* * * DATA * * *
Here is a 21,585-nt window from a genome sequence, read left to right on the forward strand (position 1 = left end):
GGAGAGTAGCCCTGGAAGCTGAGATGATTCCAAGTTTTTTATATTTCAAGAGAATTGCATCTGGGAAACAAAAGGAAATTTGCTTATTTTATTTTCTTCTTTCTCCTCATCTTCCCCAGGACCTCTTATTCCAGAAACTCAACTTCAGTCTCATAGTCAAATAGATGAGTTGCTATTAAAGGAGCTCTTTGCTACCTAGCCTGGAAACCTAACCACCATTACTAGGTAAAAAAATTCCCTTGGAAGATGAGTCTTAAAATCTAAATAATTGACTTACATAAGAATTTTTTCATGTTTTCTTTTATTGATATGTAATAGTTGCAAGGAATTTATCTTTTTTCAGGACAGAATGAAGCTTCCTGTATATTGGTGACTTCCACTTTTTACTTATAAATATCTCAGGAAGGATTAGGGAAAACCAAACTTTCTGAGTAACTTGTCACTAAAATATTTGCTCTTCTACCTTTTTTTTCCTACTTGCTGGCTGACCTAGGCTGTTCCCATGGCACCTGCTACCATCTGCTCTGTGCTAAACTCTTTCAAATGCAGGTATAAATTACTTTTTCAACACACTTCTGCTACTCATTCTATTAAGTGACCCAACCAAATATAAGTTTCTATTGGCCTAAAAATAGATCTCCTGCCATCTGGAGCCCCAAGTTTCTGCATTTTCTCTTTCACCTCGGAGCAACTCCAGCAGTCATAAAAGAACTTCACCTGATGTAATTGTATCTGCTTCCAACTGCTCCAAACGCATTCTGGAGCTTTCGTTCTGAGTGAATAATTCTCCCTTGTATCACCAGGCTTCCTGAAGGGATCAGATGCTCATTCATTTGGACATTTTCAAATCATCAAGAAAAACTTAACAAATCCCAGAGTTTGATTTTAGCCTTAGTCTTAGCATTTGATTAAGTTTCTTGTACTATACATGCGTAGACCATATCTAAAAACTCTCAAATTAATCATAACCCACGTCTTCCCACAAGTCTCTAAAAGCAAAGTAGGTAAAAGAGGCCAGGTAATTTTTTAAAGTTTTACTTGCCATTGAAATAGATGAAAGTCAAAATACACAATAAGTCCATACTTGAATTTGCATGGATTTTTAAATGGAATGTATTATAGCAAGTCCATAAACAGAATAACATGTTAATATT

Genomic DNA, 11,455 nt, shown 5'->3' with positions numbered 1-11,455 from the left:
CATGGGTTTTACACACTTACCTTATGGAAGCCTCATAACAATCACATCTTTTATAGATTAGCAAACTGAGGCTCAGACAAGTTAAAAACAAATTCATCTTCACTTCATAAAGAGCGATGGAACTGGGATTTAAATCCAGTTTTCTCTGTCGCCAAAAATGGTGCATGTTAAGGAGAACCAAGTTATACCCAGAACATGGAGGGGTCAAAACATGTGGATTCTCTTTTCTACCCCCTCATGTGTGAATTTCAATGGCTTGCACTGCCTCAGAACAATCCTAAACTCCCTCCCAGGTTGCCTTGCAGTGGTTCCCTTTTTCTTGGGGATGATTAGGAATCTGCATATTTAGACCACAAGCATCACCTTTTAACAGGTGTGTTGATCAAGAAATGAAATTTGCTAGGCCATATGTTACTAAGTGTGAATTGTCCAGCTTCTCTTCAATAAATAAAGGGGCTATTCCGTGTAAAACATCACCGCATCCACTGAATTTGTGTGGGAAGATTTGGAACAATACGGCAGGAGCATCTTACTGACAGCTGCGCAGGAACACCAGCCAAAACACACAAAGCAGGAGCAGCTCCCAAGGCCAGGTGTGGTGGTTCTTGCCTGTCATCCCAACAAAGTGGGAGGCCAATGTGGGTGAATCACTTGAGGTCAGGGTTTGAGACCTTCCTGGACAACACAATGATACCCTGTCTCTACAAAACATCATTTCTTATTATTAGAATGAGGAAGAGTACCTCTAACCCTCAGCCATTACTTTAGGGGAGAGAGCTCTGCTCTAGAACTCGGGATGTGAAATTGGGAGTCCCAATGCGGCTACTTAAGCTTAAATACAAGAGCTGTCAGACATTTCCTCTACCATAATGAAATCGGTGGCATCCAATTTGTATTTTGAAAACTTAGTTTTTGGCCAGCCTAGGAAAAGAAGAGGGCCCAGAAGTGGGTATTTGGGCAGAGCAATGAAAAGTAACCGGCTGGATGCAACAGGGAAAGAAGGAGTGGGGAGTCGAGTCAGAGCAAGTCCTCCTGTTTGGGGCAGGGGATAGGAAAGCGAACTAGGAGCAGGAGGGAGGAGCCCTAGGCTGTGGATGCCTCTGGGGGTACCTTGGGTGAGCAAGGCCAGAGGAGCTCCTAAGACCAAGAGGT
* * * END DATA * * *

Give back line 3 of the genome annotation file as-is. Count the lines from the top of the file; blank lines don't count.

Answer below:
Genomic DNA, 11,455 nt, shown 5'->3' with positions numbered 1-11,455 from the left: